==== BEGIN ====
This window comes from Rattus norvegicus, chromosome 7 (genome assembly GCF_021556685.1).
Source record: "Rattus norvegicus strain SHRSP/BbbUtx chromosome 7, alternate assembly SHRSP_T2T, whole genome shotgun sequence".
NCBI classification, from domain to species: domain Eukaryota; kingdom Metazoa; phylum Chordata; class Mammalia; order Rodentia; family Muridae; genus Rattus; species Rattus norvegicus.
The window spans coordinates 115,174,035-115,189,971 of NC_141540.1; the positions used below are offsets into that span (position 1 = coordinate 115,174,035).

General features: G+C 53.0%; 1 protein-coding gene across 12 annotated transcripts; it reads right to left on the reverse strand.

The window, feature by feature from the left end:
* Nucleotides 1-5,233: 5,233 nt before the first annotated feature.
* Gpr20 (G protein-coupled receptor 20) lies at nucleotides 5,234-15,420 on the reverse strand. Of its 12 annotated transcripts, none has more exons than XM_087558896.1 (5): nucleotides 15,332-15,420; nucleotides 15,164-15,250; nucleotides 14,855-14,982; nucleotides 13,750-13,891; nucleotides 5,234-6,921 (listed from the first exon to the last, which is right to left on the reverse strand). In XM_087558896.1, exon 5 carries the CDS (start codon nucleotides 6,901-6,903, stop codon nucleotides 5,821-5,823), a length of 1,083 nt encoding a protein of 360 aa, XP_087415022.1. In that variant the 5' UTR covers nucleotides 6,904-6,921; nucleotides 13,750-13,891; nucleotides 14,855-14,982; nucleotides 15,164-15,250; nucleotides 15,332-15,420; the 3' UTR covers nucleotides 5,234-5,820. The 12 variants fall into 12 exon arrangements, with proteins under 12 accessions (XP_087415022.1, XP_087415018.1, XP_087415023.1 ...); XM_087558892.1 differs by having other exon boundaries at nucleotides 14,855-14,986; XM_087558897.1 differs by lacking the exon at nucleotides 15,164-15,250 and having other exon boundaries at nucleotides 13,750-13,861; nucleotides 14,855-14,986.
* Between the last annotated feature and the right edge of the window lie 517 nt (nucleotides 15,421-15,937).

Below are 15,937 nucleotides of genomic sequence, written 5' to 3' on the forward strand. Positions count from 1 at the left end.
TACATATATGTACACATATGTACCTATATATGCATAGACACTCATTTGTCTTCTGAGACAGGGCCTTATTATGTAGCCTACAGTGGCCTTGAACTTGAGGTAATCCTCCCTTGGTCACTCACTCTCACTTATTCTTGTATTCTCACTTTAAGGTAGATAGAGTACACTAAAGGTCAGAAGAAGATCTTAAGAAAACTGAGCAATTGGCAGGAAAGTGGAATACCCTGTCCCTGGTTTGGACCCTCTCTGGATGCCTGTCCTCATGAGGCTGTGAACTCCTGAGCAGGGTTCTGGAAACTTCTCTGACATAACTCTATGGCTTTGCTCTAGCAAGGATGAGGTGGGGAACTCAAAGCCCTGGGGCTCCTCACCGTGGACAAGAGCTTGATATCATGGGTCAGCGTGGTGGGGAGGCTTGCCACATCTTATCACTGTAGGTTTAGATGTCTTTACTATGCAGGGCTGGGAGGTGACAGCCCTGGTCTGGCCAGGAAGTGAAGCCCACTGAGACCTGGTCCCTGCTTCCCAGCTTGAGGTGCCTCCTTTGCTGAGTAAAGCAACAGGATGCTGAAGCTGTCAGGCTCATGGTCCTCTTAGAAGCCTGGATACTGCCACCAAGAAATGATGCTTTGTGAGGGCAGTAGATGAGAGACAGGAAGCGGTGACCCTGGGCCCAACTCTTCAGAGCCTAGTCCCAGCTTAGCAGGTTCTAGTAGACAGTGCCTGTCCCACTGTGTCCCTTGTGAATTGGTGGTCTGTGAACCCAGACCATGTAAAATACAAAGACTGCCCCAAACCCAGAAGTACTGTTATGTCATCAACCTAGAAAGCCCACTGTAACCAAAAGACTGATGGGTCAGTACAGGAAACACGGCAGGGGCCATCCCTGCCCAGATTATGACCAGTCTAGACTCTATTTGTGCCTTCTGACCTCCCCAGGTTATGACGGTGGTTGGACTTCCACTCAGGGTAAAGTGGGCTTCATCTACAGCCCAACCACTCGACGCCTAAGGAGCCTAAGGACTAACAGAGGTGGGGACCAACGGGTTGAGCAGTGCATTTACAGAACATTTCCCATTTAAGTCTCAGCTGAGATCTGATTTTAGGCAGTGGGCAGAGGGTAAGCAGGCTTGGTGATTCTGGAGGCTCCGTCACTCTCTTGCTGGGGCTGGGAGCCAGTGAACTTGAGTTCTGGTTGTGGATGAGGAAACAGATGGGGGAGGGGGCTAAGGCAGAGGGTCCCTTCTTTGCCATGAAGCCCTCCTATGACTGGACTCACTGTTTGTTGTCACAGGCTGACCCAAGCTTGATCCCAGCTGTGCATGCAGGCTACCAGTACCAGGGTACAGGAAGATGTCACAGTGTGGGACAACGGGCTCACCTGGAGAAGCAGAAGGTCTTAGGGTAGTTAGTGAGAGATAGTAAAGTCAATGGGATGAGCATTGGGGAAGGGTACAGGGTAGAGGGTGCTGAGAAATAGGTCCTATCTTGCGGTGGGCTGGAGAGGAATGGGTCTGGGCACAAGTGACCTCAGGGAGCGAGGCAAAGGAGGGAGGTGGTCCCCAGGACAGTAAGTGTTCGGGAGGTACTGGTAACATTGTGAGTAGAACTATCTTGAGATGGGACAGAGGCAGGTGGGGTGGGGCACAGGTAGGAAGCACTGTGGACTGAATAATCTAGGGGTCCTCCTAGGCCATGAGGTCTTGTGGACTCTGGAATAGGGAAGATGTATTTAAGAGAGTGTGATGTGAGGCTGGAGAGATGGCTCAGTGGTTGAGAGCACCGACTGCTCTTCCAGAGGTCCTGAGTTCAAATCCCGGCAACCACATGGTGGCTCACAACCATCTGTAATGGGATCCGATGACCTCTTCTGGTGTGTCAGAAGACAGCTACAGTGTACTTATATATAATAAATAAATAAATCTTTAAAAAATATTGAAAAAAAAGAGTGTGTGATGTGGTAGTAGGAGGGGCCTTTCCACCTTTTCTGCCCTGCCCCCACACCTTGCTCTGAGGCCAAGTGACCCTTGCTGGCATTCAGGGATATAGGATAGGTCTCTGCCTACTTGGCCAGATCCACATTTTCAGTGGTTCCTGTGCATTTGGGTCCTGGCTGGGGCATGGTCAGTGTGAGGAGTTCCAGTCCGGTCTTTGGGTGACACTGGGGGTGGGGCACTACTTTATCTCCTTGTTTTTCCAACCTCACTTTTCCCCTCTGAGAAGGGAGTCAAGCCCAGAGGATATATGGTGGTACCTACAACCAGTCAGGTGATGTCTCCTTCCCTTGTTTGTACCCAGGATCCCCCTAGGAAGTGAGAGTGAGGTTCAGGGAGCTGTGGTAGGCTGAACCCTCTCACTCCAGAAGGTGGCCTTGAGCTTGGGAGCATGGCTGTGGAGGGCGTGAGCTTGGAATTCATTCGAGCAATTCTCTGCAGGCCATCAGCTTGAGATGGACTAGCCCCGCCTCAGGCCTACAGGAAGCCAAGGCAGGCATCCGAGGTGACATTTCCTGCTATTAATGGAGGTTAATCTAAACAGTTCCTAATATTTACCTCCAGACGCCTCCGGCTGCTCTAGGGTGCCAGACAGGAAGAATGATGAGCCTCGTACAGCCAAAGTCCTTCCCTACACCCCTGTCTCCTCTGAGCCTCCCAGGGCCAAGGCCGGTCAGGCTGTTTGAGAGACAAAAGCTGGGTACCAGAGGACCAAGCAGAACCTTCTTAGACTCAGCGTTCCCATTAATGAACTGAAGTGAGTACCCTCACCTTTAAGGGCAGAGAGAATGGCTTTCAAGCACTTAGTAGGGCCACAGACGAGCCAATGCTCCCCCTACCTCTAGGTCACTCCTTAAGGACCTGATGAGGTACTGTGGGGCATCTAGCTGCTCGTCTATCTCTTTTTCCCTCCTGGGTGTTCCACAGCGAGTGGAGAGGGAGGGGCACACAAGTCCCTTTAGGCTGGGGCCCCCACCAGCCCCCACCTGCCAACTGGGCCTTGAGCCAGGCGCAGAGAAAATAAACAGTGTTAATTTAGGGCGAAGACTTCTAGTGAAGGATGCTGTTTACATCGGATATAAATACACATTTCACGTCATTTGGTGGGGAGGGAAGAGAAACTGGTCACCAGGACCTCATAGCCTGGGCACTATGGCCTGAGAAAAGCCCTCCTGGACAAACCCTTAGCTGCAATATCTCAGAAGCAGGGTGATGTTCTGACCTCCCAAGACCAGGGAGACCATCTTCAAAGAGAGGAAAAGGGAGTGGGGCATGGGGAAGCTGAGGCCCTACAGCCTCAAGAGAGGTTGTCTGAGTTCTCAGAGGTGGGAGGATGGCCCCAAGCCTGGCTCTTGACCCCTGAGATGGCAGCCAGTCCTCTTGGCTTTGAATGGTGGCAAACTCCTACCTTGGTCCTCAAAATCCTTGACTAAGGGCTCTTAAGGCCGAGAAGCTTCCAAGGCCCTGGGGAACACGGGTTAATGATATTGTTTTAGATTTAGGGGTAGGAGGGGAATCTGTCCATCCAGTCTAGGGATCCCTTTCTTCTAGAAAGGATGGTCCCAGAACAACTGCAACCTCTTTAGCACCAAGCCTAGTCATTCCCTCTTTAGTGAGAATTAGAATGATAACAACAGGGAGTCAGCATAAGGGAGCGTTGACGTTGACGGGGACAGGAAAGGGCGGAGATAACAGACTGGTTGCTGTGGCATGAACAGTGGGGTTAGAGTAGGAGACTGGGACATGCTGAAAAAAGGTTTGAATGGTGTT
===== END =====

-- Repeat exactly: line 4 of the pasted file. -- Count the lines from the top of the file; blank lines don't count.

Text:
The window spans coordinates 115,174,035-115,189,971 of NC_141540.1; the positions used below are offsets into that span (position 1 = coordinate 115,174,035).